Every single US metro transit agency loses some money on each passenger trip, but how much money they lose varies. This piece at City Lab shows that, on that score, SEPTA comes out looking pretty good comparatively. Here's a chart from the Hamilton Project comparing all the major agencies' farebox recovery:
Why does this matter?
The idea that transit requires "subsidies" while roads are fully paid for by user fees is a very popular myth that hurts transit in the political arena. In Pennsylvania, for example, user fees only cover about 33% of the road budget, with the rest being subsidized by general fund revenues.
It also matters because there are things we can do, particularly on the land use and zoning side of the equation, to reduce the subsidies required for transit over the long term. As Eric Jaffe points out, high farebox recovery rates tend to correlate with denser mixed-use land use patterns:
The notable pattern here is that transit does a better job operating near cost in compact cities with dense residential and commercial development. That’s not a totally hard-and-fast rule; Phoenix had a low per-ride loss in 2013, even as San Francisco’s MUNI and New York’s PATH came in at roughly $3 a trip. But generally speaking, as a transit system stretches into remote and far-flung suburbs, it becomes harder to pick up enough fares to cover expenses.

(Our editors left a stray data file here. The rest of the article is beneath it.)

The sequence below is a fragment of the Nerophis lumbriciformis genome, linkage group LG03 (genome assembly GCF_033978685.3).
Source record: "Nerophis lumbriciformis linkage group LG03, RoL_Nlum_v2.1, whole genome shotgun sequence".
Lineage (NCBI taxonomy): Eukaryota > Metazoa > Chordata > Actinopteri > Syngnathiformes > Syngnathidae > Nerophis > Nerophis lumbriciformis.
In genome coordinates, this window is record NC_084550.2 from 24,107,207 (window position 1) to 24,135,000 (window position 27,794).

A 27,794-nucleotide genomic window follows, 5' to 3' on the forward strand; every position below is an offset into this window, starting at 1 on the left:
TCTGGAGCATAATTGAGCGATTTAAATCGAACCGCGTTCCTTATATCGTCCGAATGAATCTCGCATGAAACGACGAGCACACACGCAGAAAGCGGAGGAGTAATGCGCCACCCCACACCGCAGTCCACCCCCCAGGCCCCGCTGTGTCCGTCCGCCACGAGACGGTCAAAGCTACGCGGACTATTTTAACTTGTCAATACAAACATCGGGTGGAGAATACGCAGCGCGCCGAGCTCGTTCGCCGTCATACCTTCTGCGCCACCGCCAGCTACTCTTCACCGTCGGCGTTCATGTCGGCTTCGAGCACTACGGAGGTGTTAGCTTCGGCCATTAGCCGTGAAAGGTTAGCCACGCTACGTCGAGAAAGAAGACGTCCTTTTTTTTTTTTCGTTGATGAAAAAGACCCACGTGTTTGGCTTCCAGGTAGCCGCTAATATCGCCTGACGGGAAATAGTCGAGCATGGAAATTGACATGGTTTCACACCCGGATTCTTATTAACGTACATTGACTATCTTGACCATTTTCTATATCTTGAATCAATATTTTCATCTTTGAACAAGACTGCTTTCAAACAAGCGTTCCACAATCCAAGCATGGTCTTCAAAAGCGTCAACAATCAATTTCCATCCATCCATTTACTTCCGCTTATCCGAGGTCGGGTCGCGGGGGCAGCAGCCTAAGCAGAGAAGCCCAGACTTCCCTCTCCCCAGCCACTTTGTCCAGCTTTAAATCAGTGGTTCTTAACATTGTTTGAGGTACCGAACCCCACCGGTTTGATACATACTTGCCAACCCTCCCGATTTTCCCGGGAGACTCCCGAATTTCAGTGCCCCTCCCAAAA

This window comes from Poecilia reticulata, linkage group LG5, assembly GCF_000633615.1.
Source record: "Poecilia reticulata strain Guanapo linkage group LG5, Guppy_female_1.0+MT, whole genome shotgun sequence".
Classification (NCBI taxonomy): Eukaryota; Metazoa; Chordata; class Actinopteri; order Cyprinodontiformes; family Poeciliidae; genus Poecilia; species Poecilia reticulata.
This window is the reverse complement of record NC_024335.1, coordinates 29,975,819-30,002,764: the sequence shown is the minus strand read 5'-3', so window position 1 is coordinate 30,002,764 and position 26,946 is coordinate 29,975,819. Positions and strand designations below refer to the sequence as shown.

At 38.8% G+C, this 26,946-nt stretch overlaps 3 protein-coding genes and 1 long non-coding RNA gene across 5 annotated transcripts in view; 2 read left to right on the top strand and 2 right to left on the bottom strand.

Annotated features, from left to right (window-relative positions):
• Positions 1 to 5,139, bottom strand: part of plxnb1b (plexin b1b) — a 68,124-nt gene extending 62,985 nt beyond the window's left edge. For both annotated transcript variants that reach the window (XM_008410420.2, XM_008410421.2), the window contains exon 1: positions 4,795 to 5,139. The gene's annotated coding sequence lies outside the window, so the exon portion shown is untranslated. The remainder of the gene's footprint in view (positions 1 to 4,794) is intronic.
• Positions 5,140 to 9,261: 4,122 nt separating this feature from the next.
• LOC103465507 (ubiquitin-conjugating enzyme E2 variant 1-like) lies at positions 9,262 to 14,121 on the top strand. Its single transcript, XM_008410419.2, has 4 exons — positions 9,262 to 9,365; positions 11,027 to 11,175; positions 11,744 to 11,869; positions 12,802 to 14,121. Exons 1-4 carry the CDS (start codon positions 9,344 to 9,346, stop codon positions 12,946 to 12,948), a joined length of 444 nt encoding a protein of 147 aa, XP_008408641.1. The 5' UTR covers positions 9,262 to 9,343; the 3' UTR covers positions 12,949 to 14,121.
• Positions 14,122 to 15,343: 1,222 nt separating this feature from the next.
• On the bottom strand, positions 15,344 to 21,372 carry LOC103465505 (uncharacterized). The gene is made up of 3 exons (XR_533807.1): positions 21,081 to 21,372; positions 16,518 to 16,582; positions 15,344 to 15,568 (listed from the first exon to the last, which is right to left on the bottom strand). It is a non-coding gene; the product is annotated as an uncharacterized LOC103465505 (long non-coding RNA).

The less housing there is in the walk shed around transit stations, the more money the system bleeds out. The 2012 zoning reforms provided for some fairly conservative transit-oriented development zoning overlay districts that could be applied to transit station areas on the BSL, MFL, and regional rail lines, but no ordinances establishing these have so far been introduced by City Council members.
Jaffe points to this Josh Barro piece from City Journal on the land use factors influencing ridership, which I think provides a good framework for local officials who want to understand what more they can do to help the transit network bring in some more riders and money.